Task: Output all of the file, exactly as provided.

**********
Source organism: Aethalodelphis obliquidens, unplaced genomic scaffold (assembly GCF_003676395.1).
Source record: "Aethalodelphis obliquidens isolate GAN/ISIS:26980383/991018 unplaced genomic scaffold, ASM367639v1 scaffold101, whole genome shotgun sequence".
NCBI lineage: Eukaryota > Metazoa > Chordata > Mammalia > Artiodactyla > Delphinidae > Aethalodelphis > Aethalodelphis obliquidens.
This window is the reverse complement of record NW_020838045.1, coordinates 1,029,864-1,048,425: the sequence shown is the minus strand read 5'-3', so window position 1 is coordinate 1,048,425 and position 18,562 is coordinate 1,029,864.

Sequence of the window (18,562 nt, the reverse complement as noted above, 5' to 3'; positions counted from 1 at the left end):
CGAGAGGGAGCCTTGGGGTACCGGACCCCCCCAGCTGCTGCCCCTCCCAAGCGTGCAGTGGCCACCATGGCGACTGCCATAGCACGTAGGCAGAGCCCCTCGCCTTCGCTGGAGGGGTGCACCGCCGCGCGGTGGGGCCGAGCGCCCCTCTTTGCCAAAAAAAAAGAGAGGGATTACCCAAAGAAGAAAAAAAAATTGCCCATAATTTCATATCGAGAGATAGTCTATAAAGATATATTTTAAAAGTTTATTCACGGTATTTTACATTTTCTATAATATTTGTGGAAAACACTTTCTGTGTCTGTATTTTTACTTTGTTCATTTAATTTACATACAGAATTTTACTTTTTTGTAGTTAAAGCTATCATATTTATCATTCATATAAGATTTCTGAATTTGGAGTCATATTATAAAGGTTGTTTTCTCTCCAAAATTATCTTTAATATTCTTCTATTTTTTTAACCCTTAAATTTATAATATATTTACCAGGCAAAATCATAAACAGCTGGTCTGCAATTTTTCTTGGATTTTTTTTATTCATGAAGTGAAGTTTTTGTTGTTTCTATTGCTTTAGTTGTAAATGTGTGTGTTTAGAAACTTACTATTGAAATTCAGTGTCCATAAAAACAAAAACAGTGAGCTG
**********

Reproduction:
Source organism: Aethalodelphis obliquidens, unplaced genomic scaffold (assembly GCF_003676395.1).
Source record: "Aethalodelphis obliquidens isolate GAN/ISIS:26980383/991018 unplaced genomic scaffold, ASM367639v1 scaffold101, whole genome shotgun sequence".
NCBI lineage: Eukaryota > Metazoa > Chordata > Mammalia > Artiodactyla > Delphinidae > Aethalodelphis > Aethalodelphis obliquidens.
This window is the reverse complement of record NW_020838045.1, coordinates 1,029,864-1,048,425: the sequence shown is the minus strand read 5'-3', so window position 1 is coordinate 1,048,425 and position 18,562 is coordinate 1,029,864.

Sequence of the window (18,562 nt, the reverse complement as noted above, 5' to 3'; positions counted from 1 at the left end):
CGAGAGGGAGCCTTGGGGTACCGGACCCCCCCAGCTGCTGCCCCTCCCAAGCGTGCAGTGGCCACCATGGCGACTGCCATAGCACGTAGGCAGAGCCCCTCGCCTTCGCTGGAGGGGTGCACCGCCGCGCGGTGGGGCCGAGCGCCCCTCTTTGCCAAAAAAAAAGAGAGGGATTACCCAAAGAAGAAAAAAAAATTGCCCATAATTTCATATCGAGAGATAGTCTATAAAGATATATTTTAAAAGTTTATTCACGGTATTTTACATTTTCTATAATATTTGTGGAAAACACTTTCTGTGTCTGTATTTTTACTTTGTTCATTTAATTTACATACAGAATTTTACTTTTTTGTAGTTAAAGCTATCATATTTATCATTCATATAAGATTTCTGAATTTGGAGTCATATTATAAAGGTTGTTTTCTCTCCAAAATTATCTTTAATATTCTTCTATTTTTTTAACCCTTAAATTTATAATATATTTACCAGGCAAAATCATAAACAGCTGGTCTGCAATTTTTCTTGGATTTTTTTTATTCATGAAGTGAAGTTTTTGTTGTTTCTATTGCTTTAGTTGTAAATGTGTGTGTTTAGAAACTTACTATTGAAATTCAGTGTCCATAAAAACAAAAACAGTGAGCTG